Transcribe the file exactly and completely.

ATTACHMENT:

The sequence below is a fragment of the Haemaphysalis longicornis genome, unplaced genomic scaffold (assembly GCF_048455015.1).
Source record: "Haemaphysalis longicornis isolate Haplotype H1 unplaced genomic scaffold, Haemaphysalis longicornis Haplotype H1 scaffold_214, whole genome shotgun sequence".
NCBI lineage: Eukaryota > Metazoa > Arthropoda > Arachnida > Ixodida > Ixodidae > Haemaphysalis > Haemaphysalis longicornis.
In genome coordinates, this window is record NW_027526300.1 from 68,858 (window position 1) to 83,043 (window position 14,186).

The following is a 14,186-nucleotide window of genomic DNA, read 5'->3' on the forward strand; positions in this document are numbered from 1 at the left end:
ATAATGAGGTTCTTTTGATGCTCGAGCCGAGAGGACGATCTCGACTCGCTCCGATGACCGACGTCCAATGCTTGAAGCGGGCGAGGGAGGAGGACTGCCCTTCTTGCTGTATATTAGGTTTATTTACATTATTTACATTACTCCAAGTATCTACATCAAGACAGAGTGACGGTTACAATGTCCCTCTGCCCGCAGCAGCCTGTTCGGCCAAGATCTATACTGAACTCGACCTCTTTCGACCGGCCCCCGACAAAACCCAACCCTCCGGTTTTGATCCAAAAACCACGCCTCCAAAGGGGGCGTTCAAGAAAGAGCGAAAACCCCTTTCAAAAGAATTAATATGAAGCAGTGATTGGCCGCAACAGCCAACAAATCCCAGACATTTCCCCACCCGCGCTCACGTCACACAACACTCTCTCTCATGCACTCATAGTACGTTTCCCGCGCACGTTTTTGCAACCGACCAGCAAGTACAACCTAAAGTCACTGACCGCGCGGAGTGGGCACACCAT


The sequence below is a fragment of the Haemaphysalis longicornis genome, unplaced genomic scaffold (assembly GCF_048455015.1).
Source record: "Haemaphysalis longicornis isolate Haplotype H1 unplaced genomic scaffold, Haemaphysalis longicornis Haplotype H1 scaffold_214, whole genome shotgun sequence".
NCBI lineage: Eukaryota > Metazoa > Arthropoda > Arachnida > Ixodida > Ixodidae > Haemaphysalis > Haemaphysalis longicornis.
In genome coordinates, this window is record NW_027526300.1 from 68,858 (window position 1) to 83,043 (window position 14,186).

The following is a 14,186-nucleotide window of genomic DNA, read 5'->3' on the forward strand; positions in this document are numbered from 1 at the left end:
ATAATGAGGTTCTTTTGATGCTCGAGCCGAGAGGACGATCTCGACTCGCTCCGATGACCGACGTCCAATGCTTGAAGCGGGCGAGGGAGGAGGACTGCCCTTCTTGCTGTATATTAGGTTTATTTACATTATTTACATTACTCCAAGTATCTACATCAAGACAGAGTGACGGTTACAATGTCCCTCTGCCCGCAGCAGCCTGTTCGGCCAAGATCTATACTGAACTCGACCTCTTTCGACCGGCCCCCGACAAAACCCAACCCTCCGGTTTTGATCCAAAAACCACGCCTCCAAAGGGGGCGTTCAAGAAAGAGCGAAAACCCCTTTCAAAAGAATTAATATGAAGCAGTGATTGGCCGCAACAGCCAACAAATCCCAGACATTTCCCCACCCGCGCTCACGTCACACAACACTCTCTCTCATGCACTCATAGTACGTTTCCCGCGCACGTTTTTGCAACCGACCAGCAAGTACAACCTAAAGTCACTGACCGCGCGGAGTGGGCACACCAT